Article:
Source: Apron & Whisk
Source: CHEFOGRAPHY ME
This is another another Maltese dish that is highly famous among the locals. It’s known as ‘torta tal-lampuki’ in the area, and it’s created from a type of sea beam fish called Lampuki, which has different colors when fresh. Between August and November, this variety of fish is at its peak. The ‘lampuki’ is sold in the streets of Malta by small sellers or trucks. Dough and cauliflower or spinach are also used in the meal.
This sort of food may be prepared in a variety of ways, including shallow frying and baking in the oven. Because this is a traditional Maltese meal, the recipe for traditional torta tal-lampuki is passed down from generation to generation, and it may differ from one family to the next. There are, however, easily available recipes that show how to make a great Lampuki dinner. This meal is sold at a variety of places, and it is usually served as a pie.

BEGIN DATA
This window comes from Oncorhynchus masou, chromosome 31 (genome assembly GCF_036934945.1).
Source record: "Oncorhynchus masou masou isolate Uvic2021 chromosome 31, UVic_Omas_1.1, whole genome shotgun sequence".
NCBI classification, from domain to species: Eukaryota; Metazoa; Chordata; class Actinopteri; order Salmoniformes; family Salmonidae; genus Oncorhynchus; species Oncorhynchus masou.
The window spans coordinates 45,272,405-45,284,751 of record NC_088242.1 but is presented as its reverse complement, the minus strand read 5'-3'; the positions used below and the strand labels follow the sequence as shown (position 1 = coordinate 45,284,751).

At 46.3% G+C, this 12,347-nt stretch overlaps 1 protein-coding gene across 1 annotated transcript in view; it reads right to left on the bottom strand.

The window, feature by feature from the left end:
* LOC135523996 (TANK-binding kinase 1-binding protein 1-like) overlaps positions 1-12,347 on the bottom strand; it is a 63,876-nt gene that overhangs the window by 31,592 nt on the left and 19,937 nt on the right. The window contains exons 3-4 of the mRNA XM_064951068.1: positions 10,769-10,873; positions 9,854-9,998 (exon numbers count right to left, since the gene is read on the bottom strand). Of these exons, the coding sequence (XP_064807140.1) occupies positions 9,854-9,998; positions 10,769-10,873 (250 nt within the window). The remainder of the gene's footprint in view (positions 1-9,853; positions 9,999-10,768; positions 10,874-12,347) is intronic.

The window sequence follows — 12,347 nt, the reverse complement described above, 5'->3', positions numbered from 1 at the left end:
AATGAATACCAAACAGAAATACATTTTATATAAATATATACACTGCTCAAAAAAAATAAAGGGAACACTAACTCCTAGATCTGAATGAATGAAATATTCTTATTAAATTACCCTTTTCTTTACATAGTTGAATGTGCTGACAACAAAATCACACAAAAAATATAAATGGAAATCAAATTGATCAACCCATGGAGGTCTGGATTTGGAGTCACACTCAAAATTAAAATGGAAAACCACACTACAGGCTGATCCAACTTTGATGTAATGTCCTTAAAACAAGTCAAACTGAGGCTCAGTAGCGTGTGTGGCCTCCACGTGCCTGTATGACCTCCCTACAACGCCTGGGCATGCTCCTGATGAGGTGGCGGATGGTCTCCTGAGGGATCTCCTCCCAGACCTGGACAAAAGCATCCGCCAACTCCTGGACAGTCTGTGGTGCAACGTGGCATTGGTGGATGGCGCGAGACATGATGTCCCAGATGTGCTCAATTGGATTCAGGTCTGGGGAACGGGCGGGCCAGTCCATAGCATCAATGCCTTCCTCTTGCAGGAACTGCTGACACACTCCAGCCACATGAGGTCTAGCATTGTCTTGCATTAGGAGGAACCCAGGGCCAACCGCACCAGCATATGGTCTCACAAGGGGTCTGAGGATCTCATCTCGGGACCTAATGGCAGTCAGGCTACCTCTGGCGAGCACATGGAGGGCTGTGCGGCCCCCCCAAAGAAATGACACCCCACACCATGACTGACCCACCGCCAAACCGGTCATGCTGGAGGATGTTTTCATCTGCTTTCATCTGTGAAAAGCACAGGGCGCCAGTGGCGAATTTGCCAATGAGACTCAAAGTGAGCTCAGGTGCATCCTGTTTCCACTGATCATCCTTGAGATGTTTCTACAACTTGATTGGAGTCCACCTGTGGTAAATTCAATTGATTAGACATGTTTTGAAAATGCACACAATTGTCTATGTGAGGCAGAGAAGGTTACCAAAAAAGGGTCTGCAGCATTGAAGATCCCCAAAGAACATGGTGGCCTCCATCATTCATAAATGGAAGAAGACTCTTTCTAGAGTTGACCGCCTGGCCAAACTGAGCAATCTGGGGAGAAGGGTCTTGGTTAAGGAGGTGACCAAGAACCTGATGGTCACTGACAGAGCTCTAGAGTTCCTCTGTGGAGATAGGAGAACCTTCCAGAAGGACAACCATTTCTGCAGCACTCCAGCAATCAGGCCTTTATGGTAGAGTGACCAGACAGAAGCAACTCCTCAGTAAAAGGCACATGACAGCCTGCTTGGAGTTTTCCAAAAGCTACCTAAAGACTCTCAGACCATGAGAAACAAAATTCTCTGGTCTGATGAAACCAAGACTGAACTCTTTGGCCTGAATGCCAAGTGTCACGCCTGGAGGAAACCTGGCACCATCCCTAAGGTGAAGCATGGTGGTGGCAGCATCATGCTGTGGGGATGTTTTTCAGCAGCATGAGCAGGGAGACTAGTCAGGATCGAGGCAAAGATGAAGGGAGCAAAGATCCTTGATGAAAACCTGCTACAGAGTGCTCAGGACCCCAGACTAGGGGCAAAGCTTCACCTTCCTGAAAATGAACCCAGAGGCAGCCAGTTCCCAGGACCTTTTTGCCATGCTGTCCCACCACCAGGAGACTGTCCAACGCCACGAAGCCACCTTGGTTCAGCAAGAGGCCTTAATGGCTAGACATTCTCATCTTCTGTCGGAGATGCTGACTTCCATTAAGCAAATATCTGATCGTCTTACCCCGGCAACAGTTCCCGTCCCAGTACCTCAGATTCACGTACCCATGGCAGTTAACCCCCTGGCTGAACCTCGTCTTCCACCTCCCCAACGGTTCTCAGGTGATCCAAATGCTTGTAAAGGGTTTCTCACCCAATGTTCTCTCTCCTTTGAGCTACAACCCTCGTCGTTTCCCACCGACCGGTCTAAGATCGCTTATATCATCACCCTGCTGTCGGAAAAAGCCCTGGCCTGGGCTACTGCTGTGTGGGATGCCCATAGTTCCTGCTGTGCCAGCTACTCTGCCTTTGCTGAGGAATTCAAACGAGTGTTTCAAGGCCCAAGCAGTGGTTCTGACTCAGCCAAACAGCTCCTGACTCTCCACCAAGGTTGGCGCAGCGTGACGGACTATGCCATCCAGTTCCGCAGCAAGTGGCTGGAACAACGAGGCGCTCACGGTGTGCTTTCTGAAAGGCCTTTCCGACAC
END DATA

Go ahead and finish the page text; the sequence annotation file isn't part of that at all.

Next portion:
Source: 196 Flavors
Source: Maltese Cuisine
Octopus is a popular dish in Maltese cuisine, and it can be prepared in a variety of ways. Octopus stew, or Stuffat tal-Qarnita as it is called among locals, is one of Malta’s most popular meals. First, the fresh octopus is washed and cooked for several minutes in seething, salted water. It’s removed and sliced into pieces once it’s cooked. The octopus is then cooked gently in a broth made with onions, garlic cloves, kunserva (sweet tomato paste), olive oil, chopped tomatoes, parsley, and lemon and orange zest.
Widows soup, a Maltese favorite, is another one of those foods for which every family has its unique recipe. The use of cauliflower and little Maltese goat cheeses known as bejna, which are dropped into the soup whole in the last five minutes of cooking, appears to be something they all agree on. Each diner receives their own full cheese, which functions as a molten flavor bomb in the center of your soup.